When looking for dividend stocks, many investors start their search with dividend yield, or dividends paid per share annually as a percentage of the stock price. The issue with this approach is that it can often miss some great companies that have small dividend yields today but are rapidly increasing the dividend amount paid.

Two examples of great dividend stocks that could go under the radar are financial technology company Intuit (NASDAQ:INTU) and pizza delivery king Domino's Pizza (NYSE:DPZ). Despite their sub-1% dividend yields, these cash-paying stocks should be considered for an income portfolio.

Here's a closer look at both.

A sketch of a bar chart with an arrow highlighting a growth trend.

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Intuit

Intuit, the maker of Turbotax and Quickbooks software (among other personal finance software products), has a dividend yield of just 0.5%. A dividend investor screening for yields of 2% or higher would miss this stock by a mile.

Yet a healthy underlying business and a long history of rapid dividend growth make Intuit very attractive as a dividend stock.

Since 2011, Intuit's quarterly dividend has increased nearly fourfold. And rapid growth in the payout continues. In 2020, Intuit's quarterly dividend rose 11%. Furthermore, over the past three years, the tech company's dividend has compounded at an average rate of 14.8%.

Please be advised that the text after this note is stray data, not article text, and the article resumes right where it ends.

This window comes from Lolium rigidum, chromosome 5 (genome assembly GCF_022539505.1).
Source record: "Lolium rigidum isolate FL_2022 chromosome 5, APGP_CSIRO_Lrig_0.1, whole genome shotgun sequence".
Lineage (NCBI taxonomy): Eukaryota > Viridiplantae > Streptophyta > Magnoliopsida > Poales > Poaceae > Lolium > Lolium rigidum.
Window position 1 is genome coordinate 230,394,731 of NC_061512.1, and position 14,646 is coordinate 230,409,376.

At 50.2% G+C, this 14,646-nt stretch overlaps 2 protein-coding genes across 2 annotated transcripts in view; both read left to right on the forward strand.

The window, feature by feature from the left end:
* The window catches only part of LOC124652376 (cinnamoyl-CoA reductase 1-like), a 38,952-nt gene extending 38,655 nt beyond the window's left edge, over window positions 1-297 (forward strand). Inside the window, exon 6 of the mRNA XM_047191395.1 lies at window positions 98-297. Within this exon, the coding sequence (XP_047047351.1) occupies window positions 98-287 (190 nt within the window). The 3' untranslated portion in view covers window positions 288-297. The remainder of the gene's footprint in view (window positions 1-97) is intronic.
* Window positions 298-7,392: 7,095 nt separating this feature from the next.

Importantly, Intuit's strong dividend growth should persist for years to come. Not only is the company paying out just 29% of its earnings in dividends, but its bottom line is growing rapidly. In its most recently reported quarter, Intuit saw GAAP and non-GAAP earnings per share climb by 29% and 35%, respectively, year over year.

Domino's Pizza

With a dividend yield of 0.9%, Domino's Pizza offers a better annualized cash payout for investors. But the payout is still low enough for some income investors to easily overlook the company as a dividend stock.

Domino's dividend is growing even faster than Intuit's, rising nearly fivefold between 2013 and 2021. The company's most recent dividend hike was 21%, and its dividend's annualized growth rate over the past three years has averaged out at 20%.

Like Intuit, Domino's has a low payout ratio of just 27%, leaving plenty of room for dividend hikes. Notably, the company's underlying business is healthy, with global retail sales rising nearly 17% year over year in the company's first quarter of 2021.

Both of these companies look poised to pay out a rapidly growing stream of dividend payments for years to come, making these dividend stocks better than they seem on the surface.

This article represents the opinion of the writer, who may disagree with the “official” recommendation position of a Motley Fool premium advisory service. We’re motley! Questioning an investing thesis -- even one of our own -- helps us all think critically about investing and make decisions that help us become smarter, happier, and richer.